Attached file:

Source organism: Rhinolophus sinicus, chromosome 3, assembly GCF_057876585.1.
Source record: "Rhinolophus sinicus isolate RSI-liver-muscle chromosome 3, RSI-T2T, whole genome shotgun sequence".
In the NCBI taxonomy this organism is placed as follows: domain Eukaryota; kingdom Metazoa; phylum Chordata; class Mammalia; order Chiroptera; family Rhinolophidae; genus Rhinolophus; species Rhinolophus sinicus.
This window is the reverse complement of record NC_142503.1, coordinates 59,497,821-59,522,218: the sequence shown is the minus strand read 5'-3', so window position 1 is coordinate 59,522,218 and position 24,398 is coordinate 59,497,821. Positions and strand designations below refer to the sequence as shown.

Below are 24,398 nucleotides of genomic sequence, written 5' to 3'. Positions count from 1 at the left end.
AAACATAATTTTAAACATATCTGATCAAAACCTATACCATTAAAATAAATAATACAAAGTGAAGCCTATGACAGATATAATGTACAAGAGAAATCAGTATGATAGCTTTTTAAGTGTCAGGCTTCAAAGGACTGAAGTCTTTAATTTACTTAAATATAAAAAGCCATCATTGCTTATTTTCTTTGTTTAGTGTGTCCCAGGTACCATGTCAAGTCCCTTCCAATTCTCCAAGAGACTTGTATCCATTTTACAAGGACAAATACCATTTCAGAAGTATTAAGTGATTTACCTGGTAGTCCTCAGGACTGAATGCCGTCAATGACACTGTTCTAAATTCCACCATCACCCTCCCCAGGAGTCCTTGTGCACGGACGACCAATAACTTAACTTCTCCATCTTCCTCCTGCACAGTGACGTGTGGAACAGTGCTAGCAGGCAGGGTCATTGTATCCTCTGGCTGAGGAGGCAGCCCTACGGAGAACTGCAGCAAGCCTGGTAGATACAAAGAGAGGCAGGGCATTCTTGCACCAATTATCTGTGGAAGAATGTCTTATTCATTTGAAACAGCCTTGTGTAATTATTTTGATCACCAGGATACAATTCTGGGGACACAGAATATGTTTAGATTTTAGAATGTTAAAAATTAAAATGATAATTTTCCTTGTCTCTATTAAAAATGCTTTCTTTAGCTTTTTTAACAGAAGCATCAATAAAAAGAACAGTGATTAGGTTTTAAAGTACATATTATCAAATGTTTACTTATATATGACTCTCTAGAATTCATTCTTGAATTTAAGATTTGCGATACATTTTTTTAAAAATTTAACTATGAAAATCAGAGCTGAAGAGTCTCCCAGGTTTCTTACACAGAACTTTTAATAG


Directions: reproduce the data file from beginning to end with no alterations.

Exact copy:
Source organism: Rhinolophus sinicus, chromosome 3, assembly GCF_057876585.1.
Source record: "Rhinolophus sinicus isolate RSI-liver-muscle chromosome 3, RSI-T2T, whole genome shotgun sequence".
In the NCBI taxonomy this organism is placed as follows: domain Eukaryota; kingdom Metazoa; phylum Chordata; class Mammalia; order Chiroptera; family Rhinolophidae; genus Rhinolophus; species Rhinolophus sinicus.
This window is the reverse complement of record NC_142503.1, coordinates 59,497,821-59,522,218: the sequence shown is the minus strand read 5'-3', so window position 1 is coordinate 59,522,218 and position 24,398 is coordinate 59,497,821. Positions and strand designations below refer to the sequence as shown.

Below are 24,398 nucleotides of genomic sequence, written 5' to 3'. Positions count from 1 at the left end.
AAACATAATTTTAAACATATCTGATCAAAACCTATACCATTAAAATAAATAATACAAAGTGAAGCCTATGACAGATATAATGTACAAGAGAAATCAGTATGATAGCTTTTTAAGTGTCAGGCTTCAAAGGACTGAAGTCTTTAATTTACTTAAATATAAAAAGCCATCATTGCTTATTTTCTTTGTTTAGTGTGTCCCAGGTACCATGTCAAGTCCCTTCCAATTCTCCAAGAGACTTGTATCCATTTTACAAGGACAAATACCATTTCAGAAGTATTAAGTGATTTACCTGGTAGTCCTCAGGACTGAATGCCGTCAATGACACTGTTCTAAATTCCACCATCACCCTCCCCAGGAGTCCTTGTGCACGGACGACCAATAACTTAACTTCTCCATCTTCCTCCTGCACAGTGACGTGTGGAACAGTGCTAGCAGGCAGGGTCATTGTATCCTCTGGCTGAGGAGGCAGCCCTACGGAGAACTGCAGCAAGCCTGGTAGATACAAAGAGAGGCAGGGCATTCTTGCACCAATTATCTGTGGAAGAATGTCTTATTCATTTGAAACAGCCTTGTGTAATTATTTTGATCACCAGGATACAATTCTGGGGACACAGAATATGTTTAGATTTTAGAATGTTAAAAATTAAAATGATAATTTTCCTTGTCTCTATTAAAAATGCTTTCTTTAGCTTTTTTAACAGAAGCATCAATAAAAAGAACAGTGATTAGGTTTTAAAGTACATATTATCAAATGTTTACTTATATATGACTCTCTAGAATTCATTCTTGAATTTAAGATTTGCGATACATTTTTTTAAAAATTTAACTATGAAAATCAGAGCTGAAGAGTCTCCCAGGTTTCTTACACAGAACTTTTAATAG